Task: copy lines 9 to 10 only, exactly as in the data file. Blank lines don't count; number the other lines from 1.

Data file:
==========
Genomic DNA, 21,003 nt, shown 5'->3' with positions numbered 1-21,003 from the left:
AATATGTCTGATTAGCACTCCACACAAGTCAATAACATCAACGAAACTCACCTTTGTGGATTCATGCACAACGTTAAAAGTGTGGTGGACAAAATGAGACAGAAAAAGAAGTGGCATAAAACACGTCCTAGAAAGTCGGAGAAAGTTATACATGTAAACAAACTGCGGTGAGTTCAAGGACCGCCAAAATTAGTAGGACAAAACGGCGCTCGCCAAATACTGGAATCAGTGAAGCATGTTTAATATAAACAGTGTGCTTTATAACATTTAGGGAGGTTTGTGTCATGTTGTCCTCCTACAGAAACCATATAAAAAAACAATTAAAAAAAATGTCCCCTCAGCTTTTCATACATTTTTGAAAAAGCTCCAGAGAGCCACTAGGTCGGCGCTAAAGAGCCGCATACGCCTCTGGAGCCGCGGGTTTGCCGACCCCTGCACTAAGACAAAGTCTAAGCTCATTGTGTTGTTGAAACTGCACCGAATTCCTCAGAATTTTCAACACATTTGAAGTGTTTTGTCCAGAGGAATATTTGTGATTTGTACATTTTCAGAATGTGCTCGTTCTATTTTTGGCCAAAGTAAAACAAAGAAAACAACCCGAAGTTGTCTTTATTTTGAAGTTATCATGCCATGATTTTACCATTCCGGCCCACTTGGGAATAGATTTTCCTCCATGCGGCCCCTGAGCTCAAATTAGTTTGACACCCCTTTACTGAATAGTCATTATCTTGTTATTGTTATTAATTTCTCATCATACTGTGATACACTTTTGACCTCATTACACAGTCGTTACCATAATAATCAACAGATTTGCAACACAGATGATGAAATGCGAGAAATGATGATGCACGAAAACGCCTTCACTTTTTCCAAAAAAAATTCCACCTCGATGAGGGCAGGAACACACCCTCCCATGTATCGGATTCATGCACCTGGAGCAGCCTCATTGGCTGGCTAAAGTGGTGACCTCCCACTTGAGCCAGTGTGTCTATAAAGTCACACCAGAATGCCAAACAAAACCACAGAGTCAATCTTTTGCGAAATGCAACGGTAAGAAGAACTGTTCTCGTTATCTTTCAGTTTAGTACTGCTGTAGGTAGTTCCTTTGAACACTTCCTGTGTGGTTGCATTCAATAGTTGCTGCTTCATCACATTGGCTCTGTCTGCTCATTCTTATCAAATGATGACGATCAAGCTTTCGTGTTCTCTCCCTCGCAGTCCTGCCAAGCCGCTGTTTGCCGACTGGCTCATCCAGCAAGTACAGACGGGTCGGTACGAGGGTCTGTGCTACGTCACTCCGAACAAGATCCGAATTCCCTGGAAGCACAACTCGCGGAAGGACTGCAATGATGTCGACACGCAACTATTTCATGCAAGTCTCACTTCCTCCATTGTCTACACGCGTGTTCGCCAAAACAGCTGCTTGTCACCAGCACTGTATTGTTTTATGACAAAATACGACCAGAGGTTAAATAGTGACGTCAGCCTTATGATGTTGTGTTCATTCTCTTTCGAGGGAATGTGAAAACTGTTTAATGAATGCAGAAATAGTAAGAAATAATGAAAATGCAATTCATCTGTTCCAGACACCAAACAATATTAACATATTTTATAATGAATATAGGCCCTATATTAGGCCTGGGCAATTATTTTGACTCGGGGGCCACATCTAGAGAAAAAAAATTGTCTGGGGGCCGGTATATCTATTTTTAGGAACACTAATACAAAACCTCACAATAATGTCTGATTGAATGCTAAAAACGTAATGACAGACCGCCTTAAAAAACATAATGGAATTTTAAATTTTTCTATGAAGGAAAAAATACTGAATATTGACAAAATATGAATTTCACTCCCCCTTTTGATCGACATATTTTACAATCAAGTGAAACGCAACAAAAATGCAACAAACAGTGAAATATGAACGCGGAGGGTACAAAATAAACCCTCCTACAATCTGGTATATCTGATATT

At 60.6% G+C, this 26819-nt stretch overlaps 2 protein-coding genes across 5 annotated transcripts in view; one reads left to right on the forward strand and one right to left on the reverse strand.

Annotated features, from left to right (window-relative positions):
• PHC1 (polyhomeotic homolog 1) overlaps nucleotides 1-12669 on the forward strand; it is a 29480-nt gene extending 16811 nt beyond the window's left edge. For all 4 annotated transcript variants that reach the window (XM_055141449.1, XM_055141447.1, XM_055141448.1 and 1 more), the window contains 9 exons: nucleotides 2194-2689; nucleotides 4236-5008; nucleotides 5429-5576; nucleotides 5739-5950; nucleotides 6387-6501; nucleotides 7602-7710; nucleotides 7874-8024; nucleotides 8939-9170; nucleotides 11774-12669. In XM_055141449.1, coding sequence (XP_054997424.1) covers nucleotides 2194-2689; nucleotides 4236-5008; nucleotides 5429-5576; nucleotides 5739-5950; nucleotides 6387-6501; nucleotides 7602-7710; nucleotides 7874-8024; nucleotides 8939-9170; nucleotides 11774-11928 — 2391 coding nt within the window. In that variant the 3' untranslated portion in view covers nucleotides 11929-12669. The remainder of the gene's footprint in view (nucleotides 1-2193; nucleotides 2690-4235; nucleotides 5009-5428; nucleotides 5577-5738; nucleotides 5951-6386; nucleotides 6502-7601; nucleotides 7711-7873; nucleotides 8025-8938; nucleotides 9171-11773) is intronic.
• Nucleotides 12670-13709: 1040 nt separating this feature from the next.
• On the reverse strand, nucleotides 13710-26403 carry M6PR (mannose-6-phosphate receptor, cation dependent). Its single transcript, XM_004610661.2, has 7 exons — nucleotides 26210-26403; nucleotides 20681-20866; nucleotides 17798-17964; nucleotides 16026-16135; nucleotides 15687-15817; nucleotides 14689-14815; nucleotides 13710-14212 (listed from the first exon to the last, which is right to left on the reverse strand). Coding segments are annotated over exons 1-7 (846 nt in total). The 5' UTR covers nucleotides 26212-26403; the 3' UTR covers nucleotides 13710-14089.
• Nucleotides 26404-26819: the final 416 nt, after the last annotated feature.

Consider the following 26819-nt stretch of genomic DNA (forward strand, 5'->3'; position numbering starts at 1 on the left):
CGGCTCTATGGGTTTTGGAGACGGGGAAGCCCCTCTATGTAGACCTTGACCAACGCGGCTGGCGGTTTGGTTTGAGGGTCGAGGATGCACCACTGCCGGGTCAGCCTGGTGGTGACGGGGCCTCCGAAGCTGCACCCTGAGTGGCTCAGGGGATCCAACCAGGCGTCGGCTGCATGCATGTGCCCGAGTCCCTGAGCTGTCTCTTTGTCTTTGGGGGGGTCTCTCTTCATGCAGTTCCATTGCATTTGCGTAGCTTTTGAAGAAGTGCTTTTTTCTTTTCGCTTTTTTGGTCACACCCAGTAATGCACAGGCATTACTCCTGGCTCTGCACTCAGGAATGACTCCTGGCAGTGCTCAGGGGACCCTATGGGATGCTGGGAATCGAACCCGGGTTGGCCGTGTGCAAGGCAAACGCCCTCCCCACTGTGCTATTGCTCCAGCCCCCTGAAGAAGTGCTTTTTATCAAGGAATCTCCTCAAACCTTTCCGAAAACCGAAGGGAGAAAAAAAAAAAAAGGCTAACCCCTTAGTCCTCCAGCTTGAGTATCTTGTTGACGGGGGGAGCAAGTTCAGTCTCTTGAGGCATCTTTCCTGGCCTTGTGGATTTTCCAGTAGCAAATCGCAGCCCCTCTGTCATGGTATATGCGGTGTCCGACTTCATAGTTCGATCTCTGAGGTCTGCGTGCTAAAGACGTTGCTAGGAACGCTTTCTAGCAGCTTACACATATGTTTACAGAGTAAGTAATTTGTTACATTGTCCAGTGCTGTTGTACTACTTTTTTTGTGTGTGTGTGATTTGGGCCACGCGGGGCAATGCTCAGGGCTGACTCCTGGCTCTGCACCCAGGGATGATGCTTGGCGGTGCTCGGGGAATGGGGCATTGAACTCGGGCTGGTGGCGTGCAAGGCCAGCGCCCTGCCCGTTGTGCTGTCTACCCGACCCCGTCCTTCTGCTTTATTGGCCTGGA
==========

Consider the following 26819-nt stretch of genomic DNA (forward strand, 5'->3'; position numbering starts at 1 on the left):
CGGCTCTATGGGTTTTGGAGACGGGGAAGCCCCTCTATGTAGACCTTGACCAACGCGGCTGGCGGTTTGGTTTGAGGGTCGAGGATGCACCACTGCCGGGTCAGCCTGGTGGTGACGGGGCCTCCGAAGCTGCACCCTGAGTGGCTCAGGGGATCCAACCAGGCGTCGGCTGCATGCATGTGCCCGAGTCCCTGAGCTGTCTCTTTGTCTTTGGGGGGGTCTCTCTTCATGCAGTTCCATTGCATTTGCGTAGCTTTTGAAGAAGTGCTTTTTTCTTTTCGCTTTTTTGGTCACACCCAGTAATGCACAGGCATTACTCCTGGCTCTGCACTCAGGAATGACTCCTGGCAGTGCTCAGGGGACCCTATGGGATGCTGGGAATCGAACCCGGGTTGGCCGTGTGCAAGGCAAACGCCCTCCCCACTGTGCTATTGCTCCAGCCCCCTGAAGAAGTGCTTTTTATCAAGGAATCTCCTCAAACCTTTCCGAAAACCGAAGGGAGAAAAAAAAAAAAAGGCTAACCCCTTAGTCCTCCAGCTTGAGTATCTTGTTGACGGGGGGAGCAAGTTCAGTCTCTTGAGGCATCTTTCCTGGCCTTGTGGATTTTCCAGTAGCAAATCGCAGCCCCTCTGTCATGGTATATGCGGTGTCCGACTTCATAGTTCGATCTCTGAGGTCTGCGTGCTAAAGACGTTGCTAGGAACGCTTTCTAGCAGCTTACACATATGTTTACAGAGTAAGTAATTTGTTACATTGTCCAGTGCTGTTGTACTACTTTTTTTGTGTGTGTGTGATTTGGGCCACGCGGGGCAATGCTCAGGGCTGACTCCTGGCTCTGCACCCAGGGATGATGCTTGGCGGTGCTCGGGGAATGGGGCATTGAACTCGGGCTGGTGGCGTGCAAGGCCAGCGCCCTGCCCGTTGTGCTGTCTACCCGACCCCGTCCTTCTGCTTTATTGGCCTGGA